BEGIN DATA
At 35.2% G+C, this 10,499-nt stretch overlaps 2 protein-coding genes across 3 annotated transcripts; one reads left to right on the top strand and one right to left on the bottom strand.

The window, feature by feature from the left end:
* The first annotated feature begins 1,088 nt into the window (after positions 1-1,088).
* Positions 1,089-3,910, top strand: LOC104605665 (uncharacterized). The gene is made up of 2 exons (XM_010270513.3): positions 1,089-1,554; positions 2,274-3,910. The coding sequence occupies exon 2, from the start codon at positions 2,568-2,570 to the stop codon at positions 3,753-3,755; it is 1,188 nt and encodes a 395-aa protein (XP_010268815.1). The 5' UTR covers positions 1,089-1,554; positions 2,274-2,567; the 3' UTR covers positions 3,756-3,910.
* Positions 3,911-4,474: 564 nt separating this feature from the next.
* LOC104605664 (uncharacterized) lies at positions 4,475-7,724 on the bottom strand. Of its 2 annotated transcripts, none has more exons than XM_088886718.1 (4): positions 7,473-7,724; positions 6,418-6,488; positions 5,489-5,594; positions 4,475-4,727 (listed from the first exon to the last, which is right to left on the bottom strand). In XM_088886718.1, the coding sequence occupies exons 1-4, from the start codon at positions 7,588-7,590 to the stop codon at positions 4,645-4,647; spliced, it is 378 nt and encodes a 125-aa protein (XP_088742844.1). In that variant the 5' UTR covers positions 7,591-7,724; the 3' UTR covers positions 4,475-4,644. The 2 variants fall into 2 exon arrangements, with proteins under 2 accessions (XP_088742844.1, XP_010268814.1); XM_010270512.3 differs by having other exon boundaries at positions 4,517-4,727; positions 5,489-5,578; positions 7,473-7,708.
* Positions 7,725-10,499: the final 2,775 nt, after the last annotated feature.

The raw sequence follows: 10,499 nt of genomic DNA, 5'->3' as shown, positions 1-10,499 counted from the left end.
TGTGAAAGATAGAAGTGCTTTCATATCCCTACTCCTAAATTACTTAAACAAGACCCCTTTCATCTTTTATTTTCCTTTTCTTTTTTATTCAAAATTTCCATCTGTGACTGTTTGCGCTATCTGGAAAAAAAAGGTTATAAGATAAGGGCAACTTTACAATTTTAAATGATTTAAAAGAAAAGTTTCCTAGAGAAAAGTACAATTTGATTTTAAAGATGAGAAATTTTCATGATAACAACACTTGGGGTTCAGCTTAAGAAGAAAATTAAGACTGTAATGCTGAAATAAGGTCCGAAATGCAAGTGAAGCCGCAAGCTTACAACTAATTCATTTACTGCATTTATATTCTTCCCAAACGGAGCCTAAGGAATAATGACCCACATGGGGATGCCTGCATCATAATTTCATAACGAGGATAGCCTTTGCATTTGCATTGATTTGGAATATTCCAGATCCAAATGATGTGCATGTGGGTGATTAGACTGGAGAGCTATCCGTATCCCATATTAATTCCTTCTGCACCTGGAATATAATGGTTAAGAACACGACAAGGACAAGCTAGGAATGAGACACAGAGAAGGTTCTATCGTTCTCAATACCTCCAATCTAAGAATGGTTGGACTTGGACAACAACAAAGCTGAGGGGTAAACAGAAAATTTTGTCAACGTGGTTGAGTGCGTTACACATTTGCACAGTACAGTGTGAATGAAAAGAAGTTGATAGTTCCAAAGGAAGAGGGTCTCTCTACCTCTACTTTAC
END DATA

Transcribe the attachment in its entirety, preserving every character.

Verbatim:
At 35.2% G+C, this 10,499-nt stretch overlaps 2 protein-coding genes across 3 annotated transcripts; one reads left to right on the top strand and one right to left on the bottom strand.

The window, feature by feature from the left end:
* The first annotated feature begins 1,088 nt into the window (after positions 1-1,088).
* Positions 1,089-3,910, top strand: LOC104605665 (uncharacterized). The gene is made up of 2 exons (XM_010270513.3): positions 1,089-1,554; positions 2,274-3,910. The coding sequence occupies exon 2, from the start codon at positions 2,568-2,570 to the stop codon at positions 3,753-3,755; it is 1,188 nt and encodes a 395-aa protein (XP_010268815.1). The 5' UTR covers positions 1,089-1,554; positions 2,274-2,567; the 3' UTR covers positions 3,756-3,910.
* Positions 3,911-4,474: 564 nt separating this feature from the next.
* LOC104605664 (uncharacterized) lies at positions 4,475-7,724 on the bottom strand. Of its 2 annotated transcripts, none has more exons than XM_088886718.1 (4): positions 7,473-7,724; positions 6,418-6,488; positions 5,489-5,594; positions 4,475-4,727 (listed from the first exon to the last, which is right to left on the bottom strand). In XM_088886718.1, the coding sequence occupies exons 1-4, from the start codon at positions 7,588-7,590 to the stop codon at positions 4,645-4,647; spliced, it is 378 nt and encodes a 125-aa protein (XP_088742844.1). In that variant the 5' UTR covers positions 7,591-7,724; the 3' UTR covers positions 4,475-4,644. The 2 variants fall into 2 exon arrangements, with proteins under 2 accessions (XP_088742844.1, XP_010268814.1); XM_010270512.3 differs by having other exon boundaries at positions 4,517-4,727; positions 5,489-5,578; positions 7,473-7,708.
* Positions 7,725-10,499: the final 2,775 nt, after the last annotated feature.

The raw sequence follows: 10,499 nt of genomic DNA, 5'->3' as shown, positions 1-10,499 counted from the left end.
TGTGAAAGATAGAAGTGCTTTCATATCCCTACTCCTAAATTACTTAAACAAGACCCCTTTCATCTTTTATTTTCCTTTTCTTTTTTATTCAAAATTTCCATCTGTGACTGTTTGCGCTATCTGGAAAAAAAAGGTTATAAGATAAGGGCAACTTTACAATTTTAAATGATTTAAAAGAAAAGTTTCCTAGAGAAAAGTACAATTTGATTTTAAAGATGAGAAATTTTCATGATAACAACACTTGGGGTTCAGCTTAAGAAGAAAATTAAGACTGTAATGCTGAAATAAGGTCCGAAATGCAAGTGAAGCCGCAAGCTTACAACTAATTCATTTACTGCATTTATATTCTTCCCAAACGGAGCCTAAGGAATAATGACCCACATGGGGATGCCTGCATCATAATTTCATAACGAGGATAGCCTTTGCATTTGCATTGATTTGGAATATTCCAGATCCAAATGATGTGCATGTGGGTGATTAGACTGGAGAGCTATCCGTATCCCATATTAATTCCTTCTGCACCTGGAATATAATGGTTAAGAACACGACAAGGACAAGCTAGGAATGAGACACAGAGAAGGTTCTATCGTTCTCAATACCTCCAATCTAAGAATGGTTGGACTTGGACAACAACAAAGCTGAGGGGTAAACAGAAAATTTTGTCAACGTGGTTGAGTGCGTTACACATTTGCACAGTACAGTGTGAATGAAAAGAAGTTGATAGTTCCAAAGGAAGAGGGTCTCTCTACCTCTACTTTAC